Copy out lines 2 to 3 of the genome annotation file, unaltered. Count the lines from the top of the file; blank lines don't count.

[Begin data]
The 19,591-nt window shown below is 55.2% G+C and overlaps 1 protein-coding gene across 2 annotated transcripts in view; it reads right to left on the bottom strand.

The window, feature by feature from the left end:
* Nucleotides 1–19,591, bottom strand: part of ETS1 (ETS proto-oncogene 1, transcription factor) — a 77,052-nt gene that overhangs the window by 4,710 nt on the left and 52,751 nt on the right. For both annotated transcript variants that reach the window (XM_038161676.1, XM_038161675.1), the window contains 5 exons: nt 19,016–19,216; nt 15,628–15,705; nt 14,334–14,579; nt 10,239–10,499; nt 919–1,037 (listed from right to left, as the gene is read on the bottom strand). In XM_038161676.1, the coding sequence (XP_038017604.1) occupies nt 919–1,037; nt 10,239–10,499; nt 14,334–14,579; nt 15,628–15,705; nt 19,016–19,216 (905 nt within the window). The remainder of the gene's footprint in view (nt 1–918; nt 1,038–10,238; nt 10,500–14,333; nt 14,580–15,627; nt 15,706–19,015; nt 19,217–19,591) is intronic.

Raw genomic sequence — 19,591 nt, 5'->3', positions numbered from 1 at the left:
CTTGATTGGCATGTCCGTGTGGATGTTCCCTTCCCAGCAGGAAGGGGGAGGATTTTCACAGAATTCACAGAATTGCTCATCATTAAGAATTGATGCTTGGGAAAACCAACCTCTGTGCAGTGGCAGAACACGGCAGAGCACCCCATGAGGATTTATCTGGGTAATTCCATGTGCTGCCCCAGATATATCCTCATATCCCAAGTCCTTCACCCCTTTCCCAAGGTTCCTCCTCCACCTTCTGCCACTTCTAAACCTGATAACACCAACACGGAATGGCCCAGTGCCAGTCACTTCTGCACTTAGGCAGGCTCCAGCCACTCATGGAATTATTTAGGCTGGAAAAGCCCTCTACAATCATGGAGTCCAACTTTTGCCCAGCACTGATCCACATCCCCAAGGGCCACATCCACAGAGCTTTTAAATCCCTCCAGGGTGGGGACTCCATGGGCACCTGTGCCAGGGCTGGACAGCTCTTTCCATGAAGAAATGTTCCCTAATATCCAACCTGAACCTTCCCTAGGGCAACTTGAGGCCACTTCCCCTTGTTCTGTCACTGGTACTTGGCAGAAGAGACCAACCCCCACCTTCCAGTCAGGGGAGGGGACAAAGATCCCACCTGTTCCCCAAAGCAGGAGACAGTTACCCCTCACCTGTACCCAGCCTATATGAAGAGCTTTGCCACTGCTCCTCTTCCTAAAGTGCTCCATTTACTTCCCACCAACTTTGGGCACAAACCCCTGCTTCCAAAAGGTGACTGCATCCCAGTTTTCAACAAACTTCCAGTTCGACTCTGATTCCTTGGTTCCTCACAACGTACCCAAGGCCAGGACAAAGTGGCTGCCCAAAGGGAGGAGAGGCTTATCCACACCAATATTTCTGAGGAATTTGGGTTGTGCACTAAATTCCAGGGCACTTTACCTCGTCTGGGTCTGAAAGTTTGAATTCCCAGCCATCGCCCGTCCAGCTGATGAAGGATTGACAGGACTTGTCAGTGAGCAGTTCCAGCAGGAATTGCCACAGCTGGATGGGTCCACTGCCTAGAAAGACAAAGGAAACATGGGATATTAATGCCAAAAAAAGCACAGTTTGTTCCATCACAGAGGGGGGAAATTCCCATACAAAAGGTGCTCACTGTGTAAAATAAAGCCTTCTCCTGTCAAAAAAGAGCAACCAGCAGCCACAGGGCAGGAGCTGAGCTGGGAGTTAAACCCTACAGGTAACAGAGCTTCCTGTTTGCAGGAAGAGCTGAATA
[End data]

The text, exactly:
The window, feature by feature from the left end:
* Nucleotides 1–19,591, bottom strand: part of ETS1 (ETS proto-oncogene 1, transcription factor) — a 77,052-nt gene that overhangs the window by 4,710 nt on the left and 52,751 nt on the right. For both annotated transcript variants that reach the window (XM_038161676.1, XM_038161675.1), the window contains 5 exons: nt 19,016–19,216; nt 15,628–15,705; nt 14,334–14,579; nt 10,239–10,499; nt 919–1,037 (listed from right to left, as the gene is read on the bottom strand). In XM_038161676.1, the coding sequence (XP_038017604.1) occupies nt 919–1,037; nt 10,239–10,499; nt 14,334–14,579; nt 15,628–15,705; nt 19,016–19,216 (905 nt within the window). The remainder of the gene's footprint in view (nt 1–918; nt 1,038–10,238; nt 10,500–14,333; nt 14,580–15,627; nt 15,706–19,015; nt 19,217–19,591) is intronic.